Building back better means focusing on recovery that not only restores damage from a disaster but also reduces future risk. To meet that goal today, we need to look at the ways our disaster preparedness and response systems actually create risk themselves, by reinforcing things like wealth inequality, systemic discrimination, or access to crucial services.
Forty years ago, Russia used a major military exercise in part to scare Poland's communist leaders into cracking down on protesters. A similar Russian exercise now could be aimed in part at pressuring Belarus. If so, the West could respond in several ways.
RAND's James Anderson, Rachel Perera, and Heather Gomez-Bendaña are working to create an interactive tool that illustrates how the effects of bias compound over time. Their aim is to improve understanding of how seemingly small disparities can add up to create significant inequality.
The past two years have witnessed increasingly vocal calls for rapid decarbonization of the global economy through a clean energy transition. How can Congress ensure that new costs associated with a clean energy transition do not fall disproportionately on lower-income ratepayers?
The COVID-19 pandemic has amplified broad societal inequities and trained a spotlight on the strengths and weaknesses of the U.S. public health system. What would more equity-centered, tech-engaged public health data look like?
If Japan acquired ground-based strike capabilities, it would have significant consequences for the U.S.-Japanese alliance. American and Japanese policymakers may need to have a new and expanded set of conversations about how such capabilities would be used and how the alliance could adjust to incorporate them.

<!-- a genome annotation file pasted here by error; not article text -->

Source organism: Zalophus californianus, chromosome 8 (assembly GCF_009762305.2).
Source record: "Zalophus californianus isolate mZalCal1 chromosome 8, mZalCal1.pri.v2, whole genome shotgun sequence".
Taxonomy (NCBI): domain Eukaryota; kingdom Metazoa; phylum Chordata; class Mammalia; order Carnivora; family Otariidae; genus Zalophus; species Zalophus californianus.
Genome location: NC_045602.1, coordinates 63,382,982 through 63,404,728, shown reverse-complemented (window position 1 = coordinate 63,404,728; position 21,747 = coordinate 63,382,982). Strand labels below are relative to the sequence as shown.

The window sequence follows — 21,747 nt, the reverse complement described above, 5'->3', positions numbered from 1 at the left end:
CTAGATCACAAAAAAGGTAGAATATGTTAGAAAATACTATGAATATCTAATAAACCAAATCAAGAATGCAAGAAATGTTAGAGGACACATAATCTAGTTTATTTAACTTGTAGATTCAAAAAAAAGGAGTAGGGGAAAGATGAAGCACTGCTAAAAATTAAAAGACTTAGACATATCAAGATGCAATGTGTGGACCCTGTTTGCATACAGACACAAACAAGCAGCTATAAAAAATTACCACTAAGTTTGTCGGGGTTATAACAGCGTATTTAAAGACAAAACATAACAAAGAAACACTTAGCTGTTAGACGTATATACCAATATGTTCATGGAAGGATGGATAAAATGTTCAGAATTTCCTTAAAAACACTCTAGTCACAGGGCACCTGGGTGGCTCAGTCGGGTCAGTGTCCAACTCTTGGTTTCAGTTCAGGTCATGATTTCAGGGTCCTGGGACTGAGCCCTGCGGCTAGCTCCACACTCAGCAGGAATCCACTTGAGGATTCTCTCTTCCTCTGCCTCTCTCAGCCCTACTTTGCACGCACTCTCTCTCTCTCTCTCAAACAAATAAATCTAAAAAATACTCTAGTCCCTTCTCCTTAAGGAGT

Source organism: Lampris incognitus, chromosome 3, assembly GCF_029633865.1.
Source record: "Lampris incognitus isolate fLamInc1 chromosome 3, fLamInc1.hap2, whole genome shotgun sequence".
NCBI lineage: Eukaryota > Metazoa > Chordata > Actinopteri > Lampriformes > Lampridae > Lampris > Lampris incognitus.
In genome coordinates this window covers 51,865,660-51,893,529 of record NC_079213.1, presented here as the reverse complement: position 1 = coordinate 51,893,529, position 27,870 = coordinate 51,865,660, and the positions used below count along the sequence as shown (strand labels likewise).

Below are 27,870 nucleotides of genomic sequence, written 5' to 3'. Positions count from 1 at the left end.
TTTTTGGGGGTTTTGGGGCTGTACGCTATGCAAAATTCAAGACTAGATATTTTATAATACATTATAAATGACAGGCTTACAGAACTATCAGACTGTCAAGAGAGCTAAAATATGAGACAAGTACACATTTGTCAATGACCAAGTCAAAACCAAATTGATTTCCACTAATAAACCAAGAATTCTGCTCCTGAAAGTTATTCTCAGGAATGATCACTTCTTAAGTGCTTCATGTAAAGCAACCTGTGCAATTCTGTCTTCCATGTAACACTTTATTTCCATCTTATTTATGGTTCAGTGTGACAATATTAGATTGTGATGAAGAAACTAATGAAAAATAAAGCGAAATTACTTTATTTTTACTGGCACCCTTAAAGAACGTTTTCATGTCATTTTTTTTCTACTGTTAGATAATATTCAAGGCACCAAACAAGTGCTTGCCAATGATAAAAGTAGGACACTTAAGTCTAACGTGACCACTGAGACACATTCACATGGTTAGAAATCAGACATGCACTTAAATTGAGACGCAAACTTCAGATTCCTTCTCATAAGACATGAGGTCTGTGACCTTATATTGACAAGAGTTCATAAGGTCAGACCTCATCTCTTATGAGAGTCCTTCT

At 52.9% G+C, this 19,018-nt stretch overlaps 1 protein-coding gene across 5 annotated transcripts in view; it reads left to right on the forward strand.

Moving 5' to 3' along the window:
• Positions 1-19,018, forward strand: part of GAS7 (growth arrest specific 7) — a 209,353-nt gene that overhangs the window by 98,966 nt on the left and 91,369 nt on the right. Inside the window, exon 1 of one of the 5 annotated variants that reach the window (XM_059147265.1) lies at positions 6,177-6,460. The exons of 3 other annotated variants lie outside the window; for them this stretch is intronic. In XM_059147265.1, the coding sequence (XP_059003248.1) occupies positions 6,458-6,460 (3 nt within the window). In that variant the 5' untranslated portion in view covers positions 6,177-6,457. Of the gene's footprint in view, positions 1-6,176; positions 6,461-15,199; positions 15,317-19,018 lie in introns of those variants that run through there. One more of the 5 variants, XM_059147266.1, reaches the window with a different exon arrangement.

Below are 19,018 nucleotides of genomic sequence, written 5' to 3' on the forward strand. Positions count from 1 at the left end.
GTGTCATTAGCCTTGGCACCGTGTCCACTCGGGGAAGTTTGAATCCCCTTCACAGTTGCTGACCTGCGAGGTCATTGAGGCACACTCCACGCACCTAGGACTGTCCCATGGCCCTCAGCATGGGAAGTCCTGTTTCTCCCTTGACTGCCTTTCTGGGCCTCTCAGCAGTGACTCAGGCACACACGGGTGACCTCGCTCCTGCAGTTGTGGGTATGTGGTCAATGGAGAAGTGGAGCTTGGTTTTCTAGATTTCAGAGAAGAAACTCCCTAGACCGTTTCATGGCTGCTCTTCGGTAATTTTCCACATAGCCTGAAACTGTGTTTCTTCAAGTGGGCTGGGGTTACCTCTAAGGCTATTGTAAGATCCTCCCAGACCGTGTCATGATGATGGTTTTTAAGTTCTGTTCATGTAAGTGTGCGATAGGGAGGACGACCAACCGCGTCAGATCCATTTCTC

One in 10 Black children in the United States has an incarcerated parent. RAND experts are assessing what could be done to better support these parents and, in turn, improve the well-being of their children and families.
Lu Dong, Jennifer Bouey, and RAND their colleagues are working to examine how Asian American and Pacific Islander communities are responding to the surge in hate against their communities, and how research can help.
Ideologically inspired violence is a serious threat to U.S. national security. Research on effective strategies to fight it has often failed to engage the people who might know best: those who have lived that life and left it behind. Researchers partnered with antiextremism support groups to change that.
The more than 100,000 civilians recently evacuated from Afghanistan are a small fraction of those who have lost their homes and livelihoods due to war. To avoid worsening the existing humanitarian crisis, the global community should take swift action, including close coordination with regional and national players.
Environmental policy experts Jaime Madrigano and Benjamin Preston are leading an effort to highlight how discriminatory policies have shaped environmental health disparities. Their goal: create an interactive map of the United States to motivate environmental policy that advances antiracism.